Romania). I've also had the impression that quite a few excellent
      actors are Carolinian--why cast a Brit and Aussie for the lead
      roles?

      Okay, box-office appeal; you'd think if they wanted a little more
      box-office, they'd retool Inman's and his great love Ada Monroe's
      (Nicole Kidman) characters to be a little more uppity--they're such
      sodden wet blankets you're almost grateful for the appearance of
      Ruby (Renee Zellweger, of which I never thought I'd get to say that)
      to liven things up (Philip Seymour Hoffman as a swinish adulterer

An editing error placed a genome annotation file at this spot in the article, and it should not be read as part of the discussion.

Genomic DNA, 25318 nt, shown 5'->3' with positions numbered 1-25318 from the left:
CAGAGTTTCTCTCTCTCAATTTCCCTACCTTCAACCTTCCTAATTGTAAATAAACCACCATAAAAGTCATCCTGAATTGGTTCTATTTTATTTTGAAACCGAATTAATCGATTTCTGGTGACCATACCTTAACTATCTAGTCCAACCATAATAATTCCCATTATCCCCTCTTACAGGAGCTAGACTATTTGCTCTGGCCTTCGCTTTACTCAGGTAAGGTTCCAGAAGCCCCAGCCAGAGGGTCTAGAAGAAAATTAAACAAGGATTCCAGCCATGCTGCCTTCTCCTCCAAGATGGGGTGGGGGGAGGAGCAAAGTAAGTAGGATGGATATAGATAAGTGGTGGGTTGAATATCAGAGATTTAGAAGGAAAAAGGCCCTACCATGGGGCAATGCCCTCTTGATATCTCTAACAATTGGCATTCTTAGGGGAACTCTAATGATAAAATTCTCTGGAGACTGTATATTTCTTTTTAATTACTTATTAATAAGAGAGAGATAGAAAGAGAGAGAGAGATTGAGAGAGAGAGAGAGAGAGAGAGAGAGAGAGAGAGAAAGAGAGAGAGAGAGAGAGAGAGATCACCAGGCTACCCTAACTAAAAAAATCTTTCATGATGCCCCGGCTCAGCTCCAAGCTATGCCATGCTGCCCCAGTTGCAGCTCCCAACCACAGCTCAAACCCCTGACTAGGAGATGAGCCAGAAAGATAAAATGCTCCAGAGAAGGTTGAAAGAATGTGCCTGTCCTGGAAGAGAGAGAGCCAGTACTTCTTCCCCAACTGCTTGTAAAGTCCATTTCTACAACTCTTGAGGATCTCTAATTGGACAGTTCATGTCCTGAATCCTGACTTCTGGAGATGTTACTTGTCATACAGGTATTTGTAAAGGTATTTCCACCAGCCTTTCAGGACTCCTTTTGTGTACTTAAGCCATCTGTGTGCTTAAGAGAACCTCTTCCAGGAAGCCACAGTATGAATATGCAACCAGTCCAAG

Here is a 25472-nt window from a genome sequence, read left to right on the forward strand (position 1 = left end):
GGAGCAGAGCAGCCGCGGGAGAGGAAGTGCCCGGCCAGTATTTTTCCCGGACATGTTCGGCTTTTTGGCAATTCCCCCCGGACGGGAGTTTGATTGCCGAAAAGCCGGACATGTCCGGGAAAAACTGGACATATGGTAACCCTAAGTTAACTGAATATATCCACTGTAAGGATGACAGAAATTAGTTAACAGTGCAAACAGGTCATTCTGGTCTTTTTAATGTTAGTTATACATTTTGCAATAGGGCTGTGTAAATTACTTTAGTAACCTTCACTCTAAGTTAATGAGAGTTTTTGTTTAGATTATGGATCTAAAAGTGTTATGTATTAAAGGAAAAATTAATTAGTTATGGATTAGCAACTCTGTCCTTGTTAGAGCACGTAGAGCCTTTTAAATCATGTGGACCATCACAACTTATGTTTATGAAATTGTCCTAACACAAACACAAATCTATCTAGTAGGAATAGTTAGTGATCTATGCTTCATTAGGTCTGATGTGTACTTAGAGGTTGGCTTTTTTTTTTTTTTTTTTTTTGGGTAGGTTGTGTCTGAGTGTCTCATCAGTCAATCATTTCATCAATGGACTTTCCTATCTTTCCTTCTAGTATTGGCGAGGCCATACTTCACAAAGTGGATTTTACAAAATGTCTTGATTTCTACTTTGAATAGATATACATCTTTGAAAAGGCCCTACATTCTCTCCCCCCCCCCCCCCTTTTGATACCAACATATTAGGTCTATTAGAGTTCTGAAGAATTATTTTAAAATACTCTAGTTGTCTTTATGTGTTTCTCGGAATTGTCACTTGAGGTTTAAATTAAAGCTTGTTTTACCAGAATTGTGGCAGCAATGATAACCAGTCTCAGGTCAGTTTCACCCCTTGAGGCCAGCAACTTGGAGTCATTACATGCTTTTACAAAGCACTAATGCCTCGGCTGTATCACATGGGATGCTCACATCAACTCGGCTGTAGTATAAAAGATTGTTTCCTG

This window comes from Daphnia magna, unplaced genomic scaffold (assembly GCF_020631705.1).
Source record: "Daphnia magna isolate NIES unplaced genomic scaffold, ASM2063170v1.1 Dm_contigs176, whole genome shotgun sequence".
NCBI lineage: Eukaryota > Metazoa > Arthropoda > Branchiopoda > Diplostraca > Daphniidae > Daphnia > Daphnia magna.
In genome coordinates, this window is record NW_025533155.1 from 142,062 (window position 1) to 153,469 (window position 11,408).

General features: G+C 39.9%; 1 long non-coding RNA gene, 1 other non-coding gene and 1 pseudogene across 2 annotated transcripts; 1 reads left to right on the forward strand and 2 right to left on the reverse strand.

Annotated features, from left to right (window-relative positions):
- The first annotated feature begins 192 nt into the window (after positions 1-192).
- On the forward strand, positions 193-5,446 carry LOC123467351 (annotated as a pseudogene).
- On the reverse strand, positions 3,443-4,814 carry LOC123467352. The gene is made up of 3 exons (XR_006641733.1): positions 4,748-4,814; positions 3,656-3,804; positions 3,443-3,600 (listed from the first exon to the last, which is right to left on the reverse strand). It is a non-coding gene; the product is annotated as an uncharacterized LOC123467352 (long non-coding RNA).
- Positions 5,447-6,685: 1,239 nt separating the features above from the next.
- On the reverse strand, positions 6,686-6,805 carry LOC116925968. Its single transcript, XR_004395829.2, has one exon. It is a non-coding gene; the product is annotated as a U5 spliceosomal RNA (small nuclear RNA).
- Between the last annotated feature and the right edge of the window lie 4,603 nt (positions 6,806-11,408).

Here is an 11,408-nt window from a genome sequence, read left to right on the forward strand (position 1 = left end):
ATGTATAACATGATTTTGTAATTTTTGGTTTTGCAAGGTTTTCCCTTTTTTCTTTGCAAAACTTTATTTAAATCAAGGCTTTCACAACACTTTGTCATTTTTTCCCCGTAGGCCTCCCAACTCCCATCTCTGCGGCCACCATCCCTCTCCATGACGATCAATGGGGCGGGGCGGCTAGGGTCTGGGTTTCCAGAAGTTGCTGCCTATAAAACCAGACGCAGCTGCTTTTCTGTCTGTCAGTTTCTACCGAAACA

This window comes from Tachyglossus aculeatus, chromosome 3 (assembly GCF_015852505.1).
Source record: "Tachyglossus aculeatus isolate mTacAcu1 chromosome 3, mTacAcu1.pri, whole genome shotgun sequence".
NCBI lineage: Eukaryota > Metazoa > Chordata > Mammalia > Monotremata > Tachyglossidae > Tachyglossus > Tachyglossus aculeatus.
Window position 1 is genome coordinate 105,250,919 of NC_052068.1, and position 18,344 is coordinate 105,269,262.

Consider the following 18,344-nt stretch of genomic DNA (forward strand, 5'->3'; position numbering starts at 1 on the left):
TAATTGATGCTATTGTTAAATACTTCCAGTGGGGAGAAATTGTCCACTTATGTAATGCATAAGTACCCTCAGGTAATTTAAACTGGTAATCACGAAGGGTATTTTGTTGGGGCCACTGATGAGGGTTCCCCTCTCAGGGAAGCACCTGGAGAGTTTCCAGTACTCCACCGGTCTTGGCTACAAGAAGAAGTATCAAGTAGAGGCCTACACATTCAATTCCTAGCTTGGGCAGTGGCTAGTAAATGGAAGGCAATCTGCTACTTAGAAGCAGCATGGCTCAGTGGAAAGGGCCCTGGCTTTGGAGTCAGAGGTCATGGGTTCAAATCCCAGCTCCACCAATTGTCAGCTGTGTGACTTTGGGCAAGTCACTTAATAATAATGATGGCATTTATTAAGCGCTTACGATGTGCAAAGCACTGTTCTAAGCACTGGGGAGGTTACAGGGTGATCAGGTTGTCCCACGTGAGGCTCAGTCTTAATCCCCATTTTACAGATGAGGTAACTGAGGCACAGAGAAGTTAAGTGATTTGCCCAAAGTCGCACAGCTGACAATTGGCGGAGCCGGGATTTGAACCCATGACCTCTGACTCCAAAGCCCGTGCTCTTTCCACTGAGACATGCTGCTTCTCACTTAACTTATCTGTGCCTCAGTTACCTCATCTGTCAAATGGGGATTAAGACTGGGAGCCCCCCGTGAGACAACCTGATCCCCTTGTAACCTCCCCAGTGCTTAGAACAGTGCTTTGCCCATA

helps a little, but he doesn't stick around for very long). And I
      object to any movie that considers the sexy Kathy Baker a mere
      matron--that's one terrific woman being wasted there.

      Minghella's got too much good taste (the, as Godard I believe once
      put it, enemy of great art) though, so Jude Law doesn't get to use
      his best asset, his brash effrontery, and Nicole Kidman spends most
      of the film simpering and speaking in a breathy voice like a
      debutante (she doesn't even get seriously molested). Kidman I
      thought was excellent in Alejandro Amenabar's "The Others," but
      there she had a terrific character to play--a woman with a cold
      facade that slowly cracks under hysteria--and she had Amenabar's
      wonderful style to prop her up.

      Here--I understand coming from Charleston Kidman would look sore-
      thumb beautiful, but after her father dies? During the worst of the
      Civil War's privations? That's star vanity speaking. Oh, and poor